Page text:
By Kelvin Lee, Alonso Munoz
Preface – In a recent pitch to an endowment, our team was grilled about ESG screening criteria, and how we would apply this to the endowment’s “ESG” driven portfolio. As a rational and prudent capital allocator, I conveyed to the endowment committee that we needed to carefully draft policy guidelines that aligned with “their” beliefs, mainly because ESG screens were subjective, and not uniform across the industry. I also made a point that the financial industry was experiencing an ESG “shakeout”, and many of its parameters were relatively new. One of the members, seemingly “boiling” at my comments, asserted that “they” had been investing as ESG investors for 25 years… It took everything in me not to laugh. Why? Their current holdings include oil companies, mining, chemical, airlines, international companies with questionable governance, and much more. I spared our team the drama and left that dig out of the meeting.
Thereafter, Kelvin and I thought it prudent to provide some facts and thoughts about ESG, enjoy. – Alonso Munoz
If you take anything away from this post, please look at the title. Environmental, social and governance, or ESG, investing hit its marketing acme in 2021, and since then, ESG investments by volume in mutual and exchange traded funds have declined by more than 70%. Folks have lost interest in ESG themed investing likely due to the lack of performance, cluttered clarity, and high fees.
We know what ESG stands for and generally what ESG involves. It’s something along the lines of clean energy, general corporate diversity, and community benefits. But these are subjective interpretations, and the issue comes with quantitatively measuring ESG. How are you going to invest in something without being able to define it? Across rating agencies, the definition and ESG criteria aren’t standardized. MSCI looks at 37 ESG metrics, Bloomberg looks at 120 and Sustainalytics examines 155 different points of criteria. As a result, ESG scores differ. Take Nissan for example. Sustainalytics gives it a score of 31.87, S&P Global gives the company a 77 and MSCI gives it a BBB ESG rating.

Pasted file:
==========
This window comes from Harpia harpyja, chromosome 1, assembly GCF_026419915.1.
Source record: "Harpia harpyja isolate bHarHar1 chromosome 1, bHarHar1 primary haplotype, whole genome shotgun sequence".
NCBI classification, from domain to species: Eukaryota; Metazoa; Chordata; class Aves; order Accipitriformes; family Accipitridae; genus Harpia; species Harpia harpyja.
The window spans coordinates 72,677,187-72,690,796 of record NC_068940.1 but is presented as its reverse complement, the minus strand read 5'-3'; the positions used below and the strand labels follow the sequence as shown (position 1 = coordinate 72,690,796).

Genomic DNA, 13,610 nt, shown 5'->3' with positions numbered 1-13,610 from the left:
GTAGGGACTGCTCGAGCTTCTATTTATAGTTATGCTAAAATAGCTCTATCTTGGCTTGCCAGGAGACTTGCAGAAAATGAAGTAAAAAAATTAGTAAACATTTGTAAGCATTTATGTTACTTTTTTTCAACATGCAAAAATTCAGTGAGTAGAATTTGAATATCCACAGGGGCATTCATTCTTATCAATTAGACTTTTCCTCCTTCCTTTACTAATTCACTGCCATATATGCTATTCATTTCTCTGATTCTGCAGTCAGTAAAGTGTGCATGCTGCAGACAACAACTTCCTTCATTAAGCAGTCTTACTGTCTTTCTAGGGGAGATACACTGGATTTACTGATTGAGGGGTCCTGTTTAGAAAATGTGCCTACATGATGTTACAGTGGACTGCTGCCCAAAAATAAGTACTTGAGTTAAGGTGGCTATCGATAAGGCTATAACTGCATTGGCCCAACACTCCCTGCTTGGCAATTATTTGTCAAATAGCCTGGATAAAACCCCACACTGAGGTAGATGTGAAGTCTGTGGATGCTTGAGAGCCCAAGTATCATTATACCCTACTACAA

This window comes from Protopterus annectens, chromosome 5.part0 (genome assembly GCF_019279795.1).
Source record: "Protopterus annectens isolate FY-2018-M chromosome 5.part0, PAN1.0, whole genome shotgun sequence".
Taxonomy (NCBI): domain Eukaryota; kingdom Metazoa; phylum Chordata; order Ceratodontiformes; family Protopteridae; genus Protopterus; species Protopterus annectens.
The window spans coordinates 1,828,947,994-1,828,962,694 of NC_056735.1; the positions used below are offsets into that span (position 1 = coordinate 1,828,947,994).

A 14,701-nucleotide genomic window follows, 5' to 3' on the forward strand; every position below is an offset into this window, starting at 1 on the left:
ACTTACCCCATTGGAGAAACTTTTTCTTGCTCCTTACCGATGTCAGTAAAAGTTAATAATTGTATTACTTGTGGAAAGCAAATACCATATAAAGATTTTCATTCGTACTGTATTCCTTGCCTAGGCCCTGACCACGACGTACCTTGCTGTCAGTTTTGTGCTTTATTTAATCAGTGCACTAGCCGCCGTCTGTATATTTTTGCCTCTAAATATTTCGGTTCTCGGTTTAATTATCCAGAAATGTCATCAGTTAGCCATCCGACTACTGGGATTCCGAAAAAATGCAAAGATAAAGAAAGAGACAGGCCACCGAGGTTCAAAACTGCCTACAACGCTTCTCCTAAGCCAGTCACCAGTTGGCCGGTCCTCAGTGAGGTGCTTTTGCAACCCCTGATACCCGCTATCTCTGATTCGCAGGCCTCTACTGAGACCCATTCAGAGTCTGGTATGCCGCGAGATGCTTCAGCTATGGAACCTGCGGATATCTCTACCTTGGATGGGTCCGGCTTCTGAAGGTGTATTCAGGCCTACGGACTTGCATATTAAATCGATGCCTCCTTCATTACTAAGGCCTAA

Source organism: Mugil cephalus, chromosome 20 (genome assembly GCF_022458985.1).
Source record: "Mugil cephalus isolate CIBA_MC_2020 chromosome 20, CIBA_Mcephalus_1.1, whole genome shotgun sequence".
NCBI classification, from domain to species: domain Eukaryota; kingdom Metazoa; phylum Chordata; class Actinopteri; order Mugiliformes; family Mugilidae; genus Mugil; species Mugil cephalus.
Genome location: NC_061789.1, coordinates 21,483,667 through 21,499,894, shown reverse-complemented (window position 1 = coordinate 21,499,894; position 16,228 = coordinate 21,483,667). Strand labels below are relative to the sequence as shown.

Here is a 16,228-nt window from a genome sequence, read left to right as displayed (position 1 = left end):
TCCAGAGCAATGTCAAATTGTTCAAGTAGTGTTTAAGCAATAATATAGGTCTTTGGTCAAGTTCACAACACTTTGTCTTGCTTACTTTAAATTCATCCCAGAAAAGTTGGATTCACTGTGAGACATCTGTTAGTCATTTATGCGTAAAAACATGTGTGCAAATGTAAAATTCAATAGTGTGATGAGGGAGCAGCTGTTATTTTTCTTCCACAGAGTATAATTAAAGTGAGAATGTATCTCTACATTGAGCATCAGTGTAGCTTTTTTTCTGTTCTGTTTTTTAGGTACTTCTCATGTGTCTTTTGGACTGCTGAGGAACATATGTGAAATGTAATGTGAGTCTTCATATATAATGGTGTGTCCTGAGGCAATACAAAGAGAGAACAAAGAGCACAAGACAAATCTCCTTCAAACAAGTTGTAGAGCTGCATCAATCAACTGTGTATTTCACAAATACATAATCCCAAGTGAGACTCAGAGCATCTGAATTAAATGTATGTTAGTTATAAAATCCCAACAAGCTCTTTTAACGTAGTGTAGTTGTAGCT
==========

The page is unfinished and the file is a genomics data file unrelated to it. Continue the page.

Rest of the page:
ESG metrics are meaningless if they’re subjective and inconsistent. Regardless of industry, standard financials like cash flow, revenue and profitability are dependable metrics for comparison. An ESG standard such as “employee safety” isn’t. The Onion (the publisher) would arguably then have a better governance score when compared to Patagonia (creator of the finance vest) since their journalists are hurt less than Patagonia’s warehouse employees. ESG scores are much more correlated with the quantity of voluntary ESG-related disclosures rather than a firms’ compliance records or actual levels of carbon emissions. In current times, anything can be ESG. Even Raytheon, the manufacturer for Javelin Missiles, has an ESG MSCI A rating! Who knew that defense manufactures making personnel killing explosives were great for “social investing”.
Prejudices and emotional subjectivity ultimately plague ESG ratings since measurable economic metrics can be mostly ignored. That’s when a company like Tesla, arguably the most forward-thinking electric vehicle & clean energy company, gets kicked out of the SP500’s “ESG index” likely due to its CEO’s tweets. How can anyone with basic common sense argue that Tesla isn’t “ESG”.
Blackrock’s Larry Fink (unsurprisingly) pioneered a lot of the ESG ETFs out there. His famous annual letters highlighted the importance of sustainable investing and the focus of ESG investing. Companies that score higher on ESG are likely to be less risky and better positioned for the long term since they are focused on sustainability…
“The more your company can show its purpose in delivering value to its customers, its employees, and its communities, the better able you will be to compete and deliver long-term, durable profits for shareholders.” – Larry Fink